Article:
Saturday, April 19, 2014

Wordpress Notes 1 - Basic Structure

I've been tackling Wordpress for a couple of weeks now. More specifically, the themes. It's basically a php framework with a blog built into it. It seems to have become a CMS (Content Management System) which is cool.... But the themes... The themes have had me frustrated. It just hasn't quite made sense to me. And of course, I've had to learn a little php and html..... something I've never really done before. So I thought I'd write up a few notes.

I've decided to start from scratch and factor the code as I think it should be factored rather than how other themes have done it. Here's the problem as I see it. Within the "header.php" file, tags are opened and not closed - like html, body and sometimes even a div with an id of "page".

Those tags aren't closed until "footer.php"... Having tags open in one file and closed in another just feels wrong to me. So... Within index.php, I want to define that structure. This presents a problem. You see, index.php isn't the only file that's accessed and so it's important to identify any information that could conceivably change and have that be imported into the relevant places. I don't think the html, or body tags are likely to ever change BUT information within the head tag could.

So index.php looks like this thus far:
 <!DOCTYPE html PUBLIC "-//W3C//DTD XHTML 1.0 Transitional//EN" "http://www.w3.org/TR/xhtml1/DTD/xhtml1-transitional.dtd">  
 <html xmlns="http://www.w3.org/1999/xhtml" <?php language_attributes(); ?>>  
   <?php include (TEMPLATEPATH . '/head.php'); ?>  
   <body>  
     <?php get_header(); ?>  
     <div class="new_section">  
     <!-- Put content in here -->  
     <!-- I'm purposely not doing this bit as I think I should be able to   
        use this same file as a template for page.php and single.php -->  
     <?php get_sidebar(); ?>  
     <?php get_footer(); ?>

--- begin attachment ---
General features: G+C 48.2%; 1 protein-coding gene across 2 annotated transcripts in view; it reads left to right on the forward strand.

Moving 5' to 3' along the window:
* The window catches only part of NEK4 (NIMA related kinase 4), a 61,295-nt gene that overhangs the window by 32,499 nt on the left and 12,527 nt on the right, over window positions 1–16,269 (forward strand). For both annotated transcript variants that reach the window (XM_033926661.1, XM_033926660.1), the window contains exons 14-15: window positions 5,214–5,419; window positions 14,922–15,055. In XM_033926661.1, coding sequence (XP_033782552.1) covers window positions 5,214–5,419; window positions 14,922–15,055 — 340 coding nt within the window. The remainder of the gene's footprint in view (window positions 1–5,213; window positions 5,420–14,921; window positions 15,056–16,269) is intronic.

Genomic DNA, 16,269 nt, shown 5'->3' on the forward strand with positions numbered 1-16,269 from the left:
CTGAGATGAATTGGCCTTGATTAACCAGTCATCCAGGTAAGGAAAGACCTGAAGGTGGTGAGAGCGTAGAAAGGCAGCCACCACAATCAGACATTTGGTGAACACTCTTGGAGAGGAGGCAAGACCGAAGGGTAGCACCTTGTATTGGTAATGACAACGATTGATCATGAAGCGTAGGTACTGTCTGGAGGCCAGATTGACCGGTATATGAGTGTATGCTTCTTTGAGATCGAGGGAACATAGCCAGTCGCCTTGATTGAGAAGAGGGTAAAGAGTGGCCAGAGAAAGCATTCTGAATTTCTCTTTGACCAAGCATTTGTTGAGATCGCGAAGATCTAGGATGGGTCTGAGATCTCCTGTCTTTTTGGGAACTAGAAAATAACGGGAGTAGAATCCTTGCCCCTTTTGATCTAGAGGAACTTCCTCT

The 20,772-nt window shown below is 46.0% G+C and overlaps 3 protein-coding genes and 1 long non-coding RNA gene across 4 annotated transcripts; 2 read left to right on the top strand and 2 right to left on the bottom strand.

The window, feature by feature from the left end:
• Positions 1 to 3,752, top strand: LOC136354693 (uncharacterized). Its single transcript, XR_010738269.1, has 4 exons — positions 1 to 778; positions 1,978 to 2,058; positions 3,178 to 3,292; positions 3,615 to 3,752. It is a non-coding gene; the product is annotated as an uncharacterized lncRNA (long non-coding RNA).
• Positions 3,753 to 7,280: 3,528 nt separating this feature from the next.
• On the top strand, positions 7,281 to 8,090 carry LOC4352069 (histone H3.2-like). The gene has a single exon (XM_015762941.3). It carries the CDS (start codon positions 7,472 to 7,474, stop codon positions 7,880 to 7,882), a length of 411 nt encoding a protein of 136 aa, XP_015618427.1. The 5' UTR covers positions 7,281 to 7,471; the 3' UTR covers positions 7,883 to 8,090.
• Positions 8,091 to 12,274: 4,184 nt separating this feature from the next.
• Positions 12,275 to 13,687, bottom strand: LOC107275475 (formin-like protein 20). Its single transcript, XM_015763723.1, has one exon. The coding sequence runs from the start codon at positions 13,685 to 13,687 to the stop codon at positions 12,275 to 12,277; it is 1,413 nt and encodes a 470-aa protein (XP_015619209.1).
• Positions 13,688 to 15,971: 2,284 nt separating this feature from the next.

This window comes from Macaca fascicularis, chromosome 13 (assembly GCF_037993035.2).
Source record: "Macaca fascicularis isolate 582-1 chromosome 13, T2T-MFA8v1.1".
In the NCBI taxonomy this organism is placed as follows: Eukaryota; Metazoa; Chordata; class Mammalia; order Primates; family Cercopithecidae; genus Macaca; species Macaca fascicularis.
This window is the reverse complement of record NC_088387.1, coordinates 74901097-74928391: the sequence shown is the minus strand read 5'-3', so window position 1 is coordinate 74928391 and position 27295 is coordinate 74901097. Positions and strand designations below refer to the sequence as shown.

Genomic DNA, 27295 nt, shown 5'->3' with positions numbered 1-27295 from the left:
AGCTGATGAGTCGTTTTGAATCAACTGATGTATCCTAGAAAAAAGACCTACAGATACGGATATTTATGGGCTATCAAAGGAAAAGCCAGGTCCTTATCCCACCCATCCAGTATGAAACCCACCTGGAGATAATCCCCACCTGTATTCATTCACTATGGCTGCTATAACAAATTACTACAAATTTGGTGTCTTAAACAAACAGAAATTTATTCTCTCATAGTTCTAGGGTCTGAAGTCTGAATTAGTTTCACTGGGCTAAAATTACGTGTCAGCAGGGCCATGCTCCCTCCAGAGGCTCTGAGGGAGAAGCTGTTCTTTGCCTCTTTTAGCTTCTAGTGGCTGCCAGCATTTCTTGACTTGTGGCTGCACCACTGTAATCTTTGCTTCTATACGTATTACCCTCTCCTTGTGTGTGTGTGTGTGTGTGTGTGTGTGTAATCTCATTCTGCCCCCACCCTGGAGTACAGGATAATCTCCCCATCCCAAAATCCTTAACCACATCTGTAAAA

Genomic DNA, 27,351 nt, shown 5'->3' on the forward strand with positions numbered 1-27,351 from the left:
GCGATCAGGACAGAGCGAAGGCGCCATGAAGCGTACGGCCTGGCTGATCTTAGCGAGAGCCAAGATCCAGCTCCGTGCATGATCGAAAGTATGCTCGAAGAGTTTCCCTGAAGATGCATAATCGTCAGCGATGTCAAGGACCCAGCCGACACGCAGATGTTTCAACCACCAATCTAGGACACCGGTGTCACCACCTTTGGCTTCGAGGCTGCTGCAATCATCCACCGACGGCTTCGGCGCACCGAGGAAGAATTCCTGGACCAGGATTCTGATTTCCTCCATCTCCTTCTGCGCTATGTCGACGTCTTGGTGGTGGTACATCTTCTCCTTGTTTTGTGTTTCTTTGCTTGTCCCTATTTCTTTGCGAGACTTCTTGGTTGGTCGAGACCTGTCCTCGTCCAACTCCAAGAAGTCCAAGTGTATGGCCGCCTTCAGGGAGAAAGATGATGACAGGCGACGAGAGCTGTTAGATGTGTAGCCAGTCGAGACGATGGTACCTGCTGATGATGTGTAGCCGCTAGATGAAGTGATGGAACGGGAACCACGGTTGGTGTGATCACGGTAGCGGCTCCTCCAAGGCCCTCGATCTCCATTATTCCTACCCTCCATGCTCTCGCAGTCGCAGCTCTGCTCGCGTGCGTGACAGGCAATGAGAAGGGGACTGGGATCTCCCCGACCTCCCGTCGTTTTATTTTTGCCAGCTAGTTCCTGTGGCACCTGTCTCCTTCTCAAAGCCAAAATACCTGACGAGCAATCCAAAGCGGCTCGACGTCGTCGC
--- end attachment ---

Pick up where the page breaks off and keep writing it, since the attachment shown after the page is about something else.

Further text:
</body>  
 </html>  

Wordpress has a bunch of convenience functions - things like "get_sidebar" which look for a sidebar.php file - and even fills in a default one if it can't find a file. Given that I'm separating things out a little more, I'm having to use the slightly less convenient include line above as there just isn't a convenience function that'll cover it.

The reason I'm separating out the head is because there's a chance (a slight chance I know) that at some stage, I'm going to want to change something in there. Perhaps it'll be a favicon (the icon that shows up on the browser's tab for that page)...

My head.php file looks like this currently:

 <head profile="http://gmpg.org/xfn/11">  
   <meta http-equiv="Content-Type" content="<?php bloginfo('html_type'); ?>; charset=<?php bloginfo('charset'); ?>" />  
   <title><?php wp_title('&laquo;', true, 'right'); ?> <?php bloginfo('name'); ?></title>  
   <link rel="stylesheet" href="<?php bloginfo('stylesheet_url'); ?>" type="text/css" media="screen" />  
   <link rel="pingback" href="<?php bloginfo('pingback_url'); ?>" />  
   <link rel="shortcut icon" href="<?php bloginfo('template_directory'); ?>/images/favicon.png" />  
   <?php wp_head(); ?>  
 </head>  

I've already put in favicon... There's always the chance that I might, at some stage, want to change favicon... in which case, having it defined here means I only have to change it the once AND it contains ONLY information on the head.

In my next lot of notes I'll have a look at the header (title, menu bar and search field).

1 comment:

  1. I'm kind of tempted to use php for the stylesheet... style.css has to still exist with information about the theme, but I can use the header to import a php file as the css file (http://css-tricks.com/css-variables-with-php/).

    The reason for this is that it'd be easier to change widths and the like across the entire style sheet. I'll also discuss this in my next post.

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